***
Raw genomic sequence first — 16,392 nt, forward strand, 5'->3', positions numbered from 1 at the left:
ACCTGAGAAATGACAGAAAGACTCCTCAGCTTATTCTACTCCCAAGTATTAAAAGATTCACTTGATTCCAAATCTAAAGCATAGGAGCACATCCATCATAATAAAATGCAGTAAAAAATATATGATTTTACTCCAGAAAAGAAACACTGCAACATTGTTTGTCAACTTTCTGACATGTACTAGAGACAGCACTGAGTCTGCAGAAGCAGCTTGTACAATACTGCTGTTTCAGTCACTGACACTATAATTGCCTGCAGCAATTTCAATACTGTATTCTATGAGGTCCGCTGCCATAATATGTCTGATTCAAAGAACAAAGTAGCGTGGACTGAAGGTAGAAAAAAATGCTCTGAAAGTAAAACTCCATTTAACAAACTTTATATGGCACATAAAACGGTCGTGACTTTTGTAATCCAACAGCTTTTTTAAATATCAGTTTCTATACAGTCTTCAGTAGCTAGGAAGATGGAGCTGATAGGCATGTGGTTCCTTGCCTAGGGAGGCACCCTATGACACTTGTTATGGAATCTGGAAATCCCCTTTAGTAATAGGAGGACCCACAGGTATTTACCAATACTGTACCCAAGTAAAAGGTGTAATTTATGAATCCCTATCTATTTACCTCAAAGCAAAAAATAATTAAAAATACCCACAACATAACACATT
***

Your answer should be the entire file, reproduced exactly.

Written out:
Raw genomic sequence first — 16,392 nt, forward strand, 5'->3', positions numbered from 1 at the left:
ACCTGAGAAATGACAGAAAGACTCCTCAGCTTATTCTACTCCCAAGTATTAAAAGATTCACTTGATTCCAAATCTAAAGCATAGGAGCACATCCATCATAATAAAATGCAGTAAAAAATATATGATTTTACTCCAGAAAAGAAACACTGCAACATTGTTTGTCAACTTTCTGACATGTACTAGAGACAGCACTGAGTCTGCAGAAGCAGCTTGTACAATACTGCTGTTTCAGTCACTGACACTATAATTGCCTGCAGCAATTTCAATACTGTATTCTATGAGGTCCGCTGCCATAATATGTCTGATTCAAAGAACAAAGTAGCGTGGACTGAAGGTAGAAAAAAATGCTCTGAAAGTAAAACTCCATTTAACAAACTTTATATGGCACATAAAACGGTCGTGACTTTTGTAATCCAACAGCTTTTTTAAATATCAGTTTCTATACAGTCTTCAGTAGCTAGGAAGATGGAGCTGATAGGCATGTGGTTCCTTGCCTAGGGAGGCACCCTATGACACTTGTTATGGAATCTGGAAATCCCCTTTAGTAATAGGAGGACCCACAGGTATTTACCAATACTGTACCCAAGTAAAAGGTGTAATTTATGAATCCCTATCTATTTACCTCAAAGCAAAAAATAATTAAAAATACCCACAACATAACACATT